Some passengers were taken by ferry to Port Everglades in Fort Lauderdale on Sunday. The ferry ride was apparently “uncomfortable due to inclement weather,” according to a statement from a Crystal Cruises spokesperson. The company said guests were also taken to local airports, but wouldn’t comment on the lawsuit.

It was not immediately clear how many passengers were aboard, with one news outlet reporting 300 and another, 700. According to the company website, the vessel can carry up to 848 passengers.

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Taliban talks in Norway raise new debate about recognition

OSLO, Norway (AP) — A Taliban delegation led by acting Foreign Minister Amir Khan Muttaqi on Sunday started three days of talks in Oslo with Western officials and Afghan civil society representatives amid a deteriorating humanitarian situation in Afghanistan.

The closed-door meetings were taking place at a hotel in the snow-capped mountains above the Norwegian capital and are the first time since the Taliban took over in August that their representatives have held official meetings in Europe.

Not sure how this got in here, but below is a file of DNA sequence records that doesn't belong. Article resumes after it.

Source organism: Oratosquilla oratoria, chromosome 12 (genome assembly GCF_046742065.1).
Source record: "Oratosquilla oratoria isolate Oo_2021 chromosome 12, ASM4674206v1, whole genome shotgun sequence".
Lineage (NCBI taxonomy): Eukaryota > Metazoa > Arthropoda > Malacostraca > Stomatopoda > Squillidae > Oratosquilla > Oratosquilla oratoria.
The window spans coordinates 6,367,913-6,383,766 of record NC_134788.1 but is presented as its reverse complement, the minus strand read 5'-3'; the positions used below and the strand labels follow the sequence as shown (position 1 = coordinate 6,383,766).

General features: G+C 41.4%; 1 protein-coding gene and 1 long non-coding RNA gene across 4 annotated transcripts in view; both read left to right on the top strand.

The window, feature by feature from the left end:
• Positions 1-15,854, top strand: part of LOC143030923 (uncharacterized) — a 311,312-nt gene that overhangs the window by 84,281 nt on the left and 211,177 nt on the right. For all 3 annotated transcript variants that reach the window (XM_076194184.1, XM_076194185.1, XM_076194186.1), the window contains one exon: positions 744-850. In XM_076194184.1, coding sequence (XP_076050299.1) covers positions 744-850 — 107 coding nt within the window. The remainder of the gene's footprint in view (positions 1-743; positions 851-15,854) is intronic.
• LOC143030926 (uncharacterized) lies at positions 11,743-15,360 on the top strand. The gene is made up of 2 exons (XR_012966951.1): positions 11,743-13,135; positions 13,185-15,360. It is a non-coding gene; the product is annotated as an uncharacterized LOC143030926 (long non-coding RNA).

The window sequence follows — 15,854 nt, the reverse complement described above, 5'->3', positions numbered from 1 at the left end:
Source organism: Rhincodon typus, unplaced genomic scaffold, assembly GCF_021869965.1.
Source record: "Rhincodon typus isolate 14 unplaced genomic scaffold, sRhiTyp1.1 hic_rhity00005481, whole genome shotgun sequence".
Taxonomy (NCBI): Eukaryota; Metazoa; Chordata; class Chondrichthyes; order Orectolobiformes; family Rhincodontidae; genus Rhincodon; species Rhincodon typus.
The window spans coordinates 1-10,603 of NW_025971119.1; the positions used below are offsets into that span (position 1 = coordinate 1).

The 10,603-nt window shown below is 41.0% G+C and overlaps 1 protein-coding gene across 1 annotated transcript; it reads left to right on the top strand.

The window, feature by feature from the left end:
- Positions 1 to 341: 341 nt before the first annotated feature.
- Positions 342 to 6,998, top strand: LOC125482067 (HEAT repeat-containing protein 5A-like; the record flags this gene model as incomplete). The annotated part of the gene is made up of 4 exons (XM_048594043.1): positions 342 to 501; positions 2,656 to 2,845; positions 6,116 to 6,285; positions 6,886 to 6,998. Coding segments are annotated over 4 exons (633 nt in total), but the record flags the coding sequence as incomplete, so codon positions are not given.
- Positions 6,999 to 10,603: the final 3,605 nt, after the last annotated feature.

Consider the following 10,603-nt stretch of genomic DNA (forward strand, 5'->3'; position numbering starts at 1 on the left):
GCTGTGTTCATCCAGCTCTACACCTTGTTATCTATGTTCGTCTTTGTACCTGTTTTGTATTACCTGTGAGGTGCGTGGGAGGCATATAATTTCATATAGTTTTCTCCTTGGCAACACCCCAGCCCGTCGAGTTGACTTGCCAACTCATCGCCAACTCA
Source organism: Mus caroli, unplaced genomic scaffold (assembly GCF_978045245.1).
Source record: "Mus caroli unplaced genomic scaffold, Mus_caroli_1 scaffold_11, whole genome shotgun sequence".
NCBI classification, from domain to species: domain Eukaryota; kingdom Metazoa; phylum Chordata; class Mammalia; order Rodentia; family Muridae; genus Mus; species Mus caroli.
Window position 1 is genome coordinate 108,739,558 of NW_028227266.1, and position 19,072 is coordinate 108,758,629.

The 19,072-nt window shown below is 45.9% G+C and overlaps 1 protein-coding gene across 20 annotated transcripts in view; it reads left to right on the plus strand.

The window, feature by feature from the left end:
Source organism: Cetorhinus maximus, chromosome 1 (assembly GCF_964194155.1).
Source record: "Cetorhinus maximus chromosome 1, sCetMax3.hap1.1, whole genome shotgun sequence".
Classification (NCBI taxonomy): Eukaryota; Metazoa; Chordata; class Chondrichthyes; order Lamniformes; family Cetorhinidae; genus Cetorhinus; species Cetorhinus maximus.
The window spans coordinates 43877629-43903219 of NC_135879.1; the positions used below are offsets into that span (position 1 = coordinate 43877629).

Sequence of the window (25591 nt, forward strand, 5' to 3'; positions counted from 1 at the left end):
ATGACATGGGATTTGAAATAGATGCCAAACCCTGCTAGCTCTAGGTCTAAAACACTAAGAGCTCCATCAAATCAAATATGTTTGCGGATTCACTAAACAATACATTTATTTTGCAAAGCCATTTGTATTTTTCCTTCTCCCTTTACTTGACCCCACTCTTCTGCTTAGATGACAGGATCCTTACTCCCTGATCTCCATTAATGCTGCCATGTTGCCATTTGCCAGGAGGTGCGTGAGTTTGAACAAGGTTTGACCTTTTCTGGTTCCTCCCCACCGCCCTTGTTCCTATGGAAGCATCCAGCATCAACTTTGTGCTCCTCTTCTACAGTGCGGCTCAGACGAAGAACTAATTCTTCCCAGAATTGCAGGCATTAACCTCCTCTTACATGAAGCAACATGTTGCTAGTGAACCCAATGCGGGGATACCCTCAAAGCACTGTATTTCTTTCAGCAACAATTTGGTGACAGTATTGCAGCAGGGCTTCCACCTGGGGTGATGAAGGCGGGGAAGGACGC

The talks were not without controversy, however, reigniting the debate over whether they legitimize the Taliban government, especially since they were being held in Norway, a NATO country involved in Afghanistan from 2001 until the Taliban take over last summer.

Speaking at the end of the first day of talks, Taliban delegate Shafiullah Azam told The Associated Press that the meetings with Western officials were “a step to legitimize (the) Afghan government,” adding that “this type of invitation and communication will help (the) European community, (the) U.S. or many other countries to erase the wrong picture of the Afghan government.”

That statement may irk the Taliban’s Norwegian hosts. Earlier, Norwegian Foreign Minister Anniken Huitfeldt stressed that the talks were “not a legitimation or recognition of the Taliban.”

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Blind man who rescued 5 after Oklahoma City bombing dies

OKLAHOMA CITY (AP) — Raymond Washburn, a blind man who was credited with helping rescue five people from the rubble of the Alfred P. Murrah federal building following the 1995 Oklahoma City bombing, has died. He was 75.